9001 – I want it!!!!

Early Don Messer fiddle to be sold
One of the first fiddles ever used by Canadian musical legend Don Messer, which has been untouched for 33 years, will be sold at a July auction, his daughter says.
“It makes me a little sad,” Dawn Messer Attis told the Canadian Press, adding that she hopes the person who buys it at a July 23 auction will play it and “enjoy it.”
The 1929 fiddle was bought by Messer for $105 in 1930 and has been sitting in a climate-controlled room at the Nova Scotia Archives in Halifax since 1973 ó the year the musician died of a heart attack.
Messer, who was born in New Brunswick, hosted the popular Don Messer’s Jubilee on CBC Television from 1958 to 1969. The fiddler had a loyal following for his brand of what he dubbed “way-down East” music.
Messer began playing at the age of seven, performing at barn dances and weddings while collecting a small pile of fiddles.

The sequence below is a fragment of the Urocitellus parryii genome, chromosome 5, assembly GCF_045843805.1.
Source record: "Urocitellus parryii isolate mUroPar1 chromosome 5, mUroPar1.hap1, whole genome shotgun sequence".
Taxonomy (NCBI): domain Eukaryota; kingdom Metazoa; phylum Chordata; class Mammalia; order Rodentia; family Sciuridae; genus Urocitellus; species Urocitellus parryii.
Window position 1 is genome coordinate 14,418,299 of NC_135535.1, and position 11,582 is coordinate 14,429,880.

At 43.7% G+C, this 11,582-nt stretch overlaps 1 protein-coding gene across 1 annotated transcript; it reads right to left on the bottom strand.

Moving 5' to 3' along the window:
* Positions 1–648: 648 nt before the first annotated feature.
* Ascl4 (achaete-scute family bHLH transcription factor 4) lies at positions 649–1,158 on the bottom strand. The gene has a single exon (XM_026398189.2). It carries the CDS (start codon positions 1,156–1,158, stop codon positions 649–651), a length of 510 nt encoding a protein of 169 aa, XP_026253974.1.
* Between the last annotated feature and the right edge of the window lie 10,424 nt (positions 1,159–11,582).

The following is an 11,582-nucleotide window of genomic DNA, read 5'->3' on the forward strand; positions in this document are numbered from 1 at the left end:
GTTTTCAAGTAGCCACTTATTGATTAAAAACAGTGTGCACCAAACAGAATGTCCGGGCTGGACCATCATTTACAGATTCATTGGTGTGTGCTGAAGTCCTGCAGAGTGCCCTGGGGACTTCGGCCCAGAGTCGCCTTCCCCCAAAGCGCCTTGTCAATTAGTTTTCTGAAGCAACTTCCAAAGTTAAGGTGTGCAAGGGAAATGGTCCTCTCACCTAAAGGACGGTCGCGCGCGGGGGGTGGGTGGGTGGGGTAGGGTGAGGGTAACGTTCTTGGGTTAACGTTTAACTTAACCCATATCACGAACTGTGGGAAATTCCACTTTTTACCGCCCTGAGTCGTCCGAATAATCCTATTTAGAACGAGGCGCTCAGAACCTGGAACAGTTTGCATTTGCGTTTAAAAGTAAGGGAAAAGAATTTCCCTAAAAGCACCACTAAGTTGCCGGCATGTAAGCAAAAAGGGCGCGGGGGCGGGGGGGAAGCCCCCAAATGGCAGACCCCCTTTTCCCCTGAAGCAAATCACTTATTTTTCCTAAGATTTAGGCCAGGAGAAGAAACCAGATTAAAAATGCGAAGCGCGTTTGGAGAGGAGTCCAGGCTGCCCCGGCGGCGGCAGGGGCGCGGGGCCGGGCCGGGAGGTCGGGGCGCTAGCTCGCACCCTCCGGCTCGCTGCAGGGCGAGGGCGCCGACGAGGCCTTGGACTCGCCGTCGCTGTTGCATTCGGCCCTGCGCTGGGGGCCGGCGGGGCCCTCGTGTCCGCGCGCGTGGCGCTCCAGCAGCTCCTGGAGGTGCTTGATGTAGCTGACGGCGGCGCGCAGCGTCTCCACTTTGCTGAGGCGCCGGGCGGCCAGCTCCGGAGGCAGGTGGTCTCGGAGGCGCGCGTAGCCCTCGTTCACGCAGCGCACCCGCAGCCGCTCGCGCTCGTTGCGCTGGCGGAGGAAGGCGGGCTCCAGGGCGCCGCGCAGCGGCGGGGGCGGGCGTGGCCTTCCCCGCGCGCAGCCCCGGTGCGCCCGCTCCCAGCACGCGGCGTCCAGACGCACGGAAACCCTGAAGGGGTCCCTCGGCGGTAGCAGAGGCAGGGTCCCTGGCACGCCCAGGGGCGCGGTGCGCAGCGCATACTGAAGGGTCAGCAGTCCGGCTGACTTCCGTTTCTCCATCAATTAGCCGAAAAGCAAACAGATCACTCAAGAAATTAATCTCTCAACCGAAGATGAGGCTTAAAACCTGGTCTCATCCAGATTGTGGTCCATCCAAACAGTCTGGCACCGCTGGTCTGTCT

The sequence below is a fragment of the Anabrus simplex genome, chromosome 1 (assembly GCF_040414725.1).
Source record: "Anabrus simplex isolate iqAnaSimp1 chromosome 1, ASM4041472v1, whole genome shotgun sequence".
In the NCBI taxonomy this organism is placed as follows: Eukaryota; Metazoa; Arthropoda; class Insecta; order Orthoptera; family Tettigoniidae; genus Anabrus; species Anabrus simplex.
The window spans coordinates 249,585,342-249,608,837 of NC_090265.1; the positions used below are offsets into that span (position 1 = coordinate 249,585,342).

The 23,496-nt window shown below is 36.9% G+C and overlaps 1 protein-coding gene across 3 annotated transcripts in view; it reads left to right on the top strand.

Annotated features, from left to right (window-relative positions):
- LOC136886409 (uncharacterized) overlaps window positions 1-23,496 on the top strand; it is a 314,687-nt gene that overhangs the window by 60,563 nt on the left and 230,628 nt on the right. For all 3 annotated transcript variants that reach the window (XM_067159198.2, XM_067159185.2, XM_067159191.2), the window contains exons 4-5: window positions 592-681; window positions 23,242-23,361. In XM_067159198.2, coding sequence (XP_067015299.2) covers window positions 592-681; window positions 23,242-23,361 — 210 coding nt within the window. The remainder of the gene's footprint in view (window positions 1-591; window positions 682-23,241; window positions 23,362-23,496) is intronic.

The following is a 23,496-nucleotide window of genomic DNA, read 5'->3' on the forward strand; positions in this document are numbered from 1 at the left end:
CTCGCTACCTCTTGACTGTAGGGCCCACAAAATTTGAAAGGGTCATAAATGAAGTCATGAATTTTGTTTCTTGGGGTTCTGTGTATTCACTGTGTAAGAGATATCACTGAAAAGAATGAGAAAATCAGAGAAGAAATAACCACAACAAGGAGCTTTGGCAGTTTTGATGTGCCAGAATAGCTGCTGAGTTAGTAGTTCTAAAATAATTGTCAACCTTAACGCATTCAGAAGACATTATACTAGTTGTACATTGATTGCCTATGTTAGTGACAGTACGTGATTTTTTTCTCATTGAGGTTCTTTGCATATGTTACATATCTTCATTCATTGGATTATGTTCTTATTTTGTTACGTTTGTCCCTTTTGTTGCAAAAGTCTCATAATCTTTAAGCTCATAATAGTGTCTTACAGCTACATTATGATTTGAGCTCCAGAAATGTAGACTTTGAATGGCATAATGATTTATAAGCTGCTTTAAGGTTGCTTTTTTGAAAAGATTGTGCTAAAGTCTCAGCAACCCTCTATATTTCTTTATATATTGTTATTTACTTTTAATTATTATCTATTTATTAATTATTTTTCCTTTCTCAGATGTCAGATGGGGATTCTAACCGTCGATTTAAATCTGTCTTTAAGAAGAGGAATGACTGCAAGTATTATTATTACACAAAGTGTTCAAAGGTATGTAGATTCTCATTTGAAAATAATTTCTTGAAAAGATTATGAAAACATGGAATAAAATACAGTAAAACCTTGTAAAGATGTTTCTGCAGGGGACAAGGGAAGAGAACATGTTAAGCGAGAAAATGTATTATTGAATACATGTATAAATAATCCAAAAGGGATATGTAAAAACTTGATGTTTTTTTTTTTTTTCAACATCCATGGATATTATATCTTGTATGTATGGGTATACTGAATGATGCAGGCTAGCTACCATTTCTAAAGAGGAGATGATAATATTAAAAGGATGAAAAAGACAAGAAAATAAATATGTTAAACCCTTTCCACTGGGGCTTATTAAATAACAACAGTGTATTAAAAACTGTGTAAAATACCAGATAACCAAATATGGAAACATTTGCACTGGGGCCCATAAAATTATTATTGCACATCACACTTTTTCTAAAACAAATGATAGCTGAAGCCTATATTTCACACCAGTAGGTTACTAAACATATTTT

The plain brown fiddle being sold is a copy of a Stradivarius ó the invaluable stringed instruments made by Italian Antonio Stradivari in the late 1600s. There are less than 700 such instruments left in the world, highly prized for producing exceptional sound.
There are a few nicks on the fiddle and it shows “some wear and tear” because of its age, according to Keith Ross, who will play the violin at the auction in Coldbrook, N.S.
Messer left a note in its carrying case saying that the fiddle was “very responsive” and he was happy playing it for five years before switching to another one.
Messer had some 14 fiddles in his lifetime. A few have been sold and others given to friends. Attis, 72, kept one to pass on to her son. One fiddle was bought in 2004 for $8,000 at an auction.
Attis said the family considered leaving the fiddle at the archives, which houses much of Messer’s memorabilia including awards, records and sheet music.
But she said they recalled one of her father’s constant comments: “A good instrument has to be played.”